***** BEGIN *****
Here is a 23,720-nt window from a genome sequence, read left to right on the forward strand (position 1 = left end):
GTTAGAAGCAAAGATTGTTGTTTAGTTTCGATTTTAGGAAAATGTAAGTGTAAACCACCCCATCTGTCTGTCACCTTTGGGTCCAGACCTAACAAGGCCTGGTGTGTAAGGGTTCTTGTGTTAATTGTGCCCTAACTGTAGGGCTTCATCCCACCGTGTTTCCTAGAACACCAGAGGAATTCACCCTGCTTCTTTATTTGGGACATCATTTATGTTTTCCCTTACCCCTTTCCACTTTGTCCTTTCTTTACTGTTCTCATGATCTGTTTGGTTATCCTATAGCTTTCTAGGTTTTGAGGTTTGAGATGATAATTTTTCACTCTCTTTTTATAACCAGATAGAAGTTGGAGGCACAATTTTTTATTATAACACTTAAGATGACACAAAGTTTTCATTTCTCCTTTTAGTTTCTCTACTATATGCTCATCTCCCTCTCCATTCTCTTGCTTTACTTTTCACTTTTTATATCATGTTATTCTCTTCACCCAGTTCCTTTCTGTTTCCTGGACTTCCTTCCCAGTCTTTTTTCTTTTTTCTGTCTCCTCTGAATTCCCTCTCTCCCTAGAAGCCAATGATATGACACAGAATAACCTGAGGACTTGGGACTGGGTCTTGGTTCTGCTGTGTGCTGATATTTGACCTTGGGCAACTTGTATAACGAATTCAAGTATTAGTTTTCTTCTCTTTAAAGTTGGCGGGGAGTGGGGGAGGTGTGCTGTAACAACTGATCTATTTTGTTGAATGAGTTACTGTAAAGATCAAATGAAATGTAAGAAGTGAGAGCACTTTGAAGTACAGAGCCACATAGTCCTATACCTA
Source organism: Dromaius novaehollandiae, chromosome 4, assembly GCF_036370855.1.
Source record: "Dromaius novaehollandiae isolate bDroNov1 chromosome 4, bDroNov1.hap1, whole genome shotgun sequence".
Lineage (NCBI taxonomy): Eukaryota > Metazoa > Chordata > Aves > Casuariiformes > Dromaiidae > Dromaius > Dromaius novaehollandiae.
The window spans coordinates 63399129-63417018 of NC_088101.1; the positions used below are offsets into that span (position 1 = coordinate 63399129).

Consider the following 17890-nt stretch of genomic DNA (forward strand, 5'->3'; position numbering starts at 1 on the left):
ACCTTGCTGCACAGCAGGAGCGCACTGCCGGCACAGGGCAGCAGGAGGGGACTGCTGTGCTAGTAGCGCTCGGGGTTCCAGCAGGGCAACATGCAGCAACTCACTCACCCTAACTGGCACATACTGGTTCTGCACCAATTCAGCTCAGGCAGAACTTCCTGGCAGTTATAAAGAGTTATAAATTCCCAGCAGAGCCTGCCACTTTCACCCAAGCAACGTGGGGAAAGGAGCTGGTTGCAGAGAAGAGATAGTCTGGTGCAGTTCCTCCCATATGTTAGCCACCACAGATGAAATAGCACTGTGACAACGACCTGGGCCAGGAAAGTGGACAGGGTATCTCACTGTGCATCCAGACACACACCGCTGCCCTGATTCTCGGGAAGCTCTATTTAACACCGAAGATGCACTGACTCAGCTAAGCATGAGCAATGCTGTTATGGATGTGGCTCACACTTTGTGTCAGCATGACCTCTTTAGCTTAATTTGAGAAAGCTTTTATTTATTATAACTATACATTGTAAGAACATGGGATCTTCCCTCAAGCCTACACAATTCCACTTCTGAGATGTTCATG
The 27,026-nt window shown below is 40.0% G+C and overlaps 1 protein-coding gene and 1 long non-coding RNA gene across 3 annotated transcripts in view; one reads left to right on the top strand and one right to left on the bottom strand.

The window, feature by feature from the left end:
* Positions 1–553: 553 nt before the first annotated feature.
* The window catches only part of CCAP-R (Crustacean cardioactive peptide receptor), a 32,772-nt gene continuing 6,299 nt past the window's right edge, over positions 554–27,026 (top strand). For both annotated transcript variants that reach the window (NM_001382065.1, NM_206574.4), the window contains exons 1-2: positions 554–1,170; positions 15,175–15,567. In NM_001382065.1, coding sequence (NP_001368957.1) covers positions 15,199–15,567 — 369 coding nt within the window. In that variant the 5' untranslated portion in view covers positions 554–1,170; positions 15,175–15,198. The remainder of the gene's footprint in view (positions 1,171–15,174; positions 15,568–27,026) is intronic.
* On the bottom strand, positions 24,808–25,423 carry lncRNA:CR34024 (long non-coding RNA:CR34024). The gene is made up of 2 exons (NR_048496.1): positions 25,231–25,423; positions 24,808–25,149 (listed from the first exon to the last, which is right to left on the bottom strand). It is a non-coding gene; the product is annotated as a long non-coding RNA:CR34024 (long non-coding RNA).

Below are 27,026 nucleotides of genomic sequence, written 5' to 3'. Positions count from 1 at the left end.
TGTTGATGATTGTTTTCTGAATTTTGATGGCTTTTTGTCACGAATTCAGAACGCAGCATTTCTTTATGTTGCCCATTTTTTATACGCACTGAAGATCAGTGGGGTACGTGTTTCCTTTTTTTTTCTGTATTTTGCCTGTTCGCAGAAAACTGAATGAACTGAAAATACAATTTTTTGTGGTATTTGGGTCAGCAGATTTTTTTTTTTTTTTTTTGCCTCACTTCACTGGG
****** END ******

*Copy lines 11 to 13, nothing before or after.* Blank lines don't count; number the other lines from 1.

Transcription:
* Positions 1–553: 553 nt before the first annotated feature.
* The window catches only part of CCAP-R (Crustacean cardioactive peptide receptor), a 32,772-nt gene continuing 6,299 nt past the window's right edge, over positions 554–27,026 (top strand). For both annotated transcript variants that reach the window (NM_001382065.1, NM_206574.4), the window contains exons 1-2: positions 554–1,170; positions 15,175–15,567. In NM_001382065.1, coding sequence (NP_001368957.1) covers positions 15,199–15,567 — 369 coding nt within the window. In that variant the 5' untranslated portion in view covers positions 554–1,170; positions 15,175–15,198. The remainder of the gene's footprint in view (positions 1,171–15,174; positions 15,568–27,026) is intronic.
* On the bottom strand, positions 24,808–25,423 carry lncRNA:CR34024 (long non-coding RNA:CR34024). The gene is made up of 2 exons (NR_048496.1): positions 25,231–25,423; positions 24,808–25,149 (listed from the first exon to the last, which is right to left on the bottom strand). It is a non-coding gene; the product is annotated as a long non-coding RNA:CR34024 (long non-coding RNA).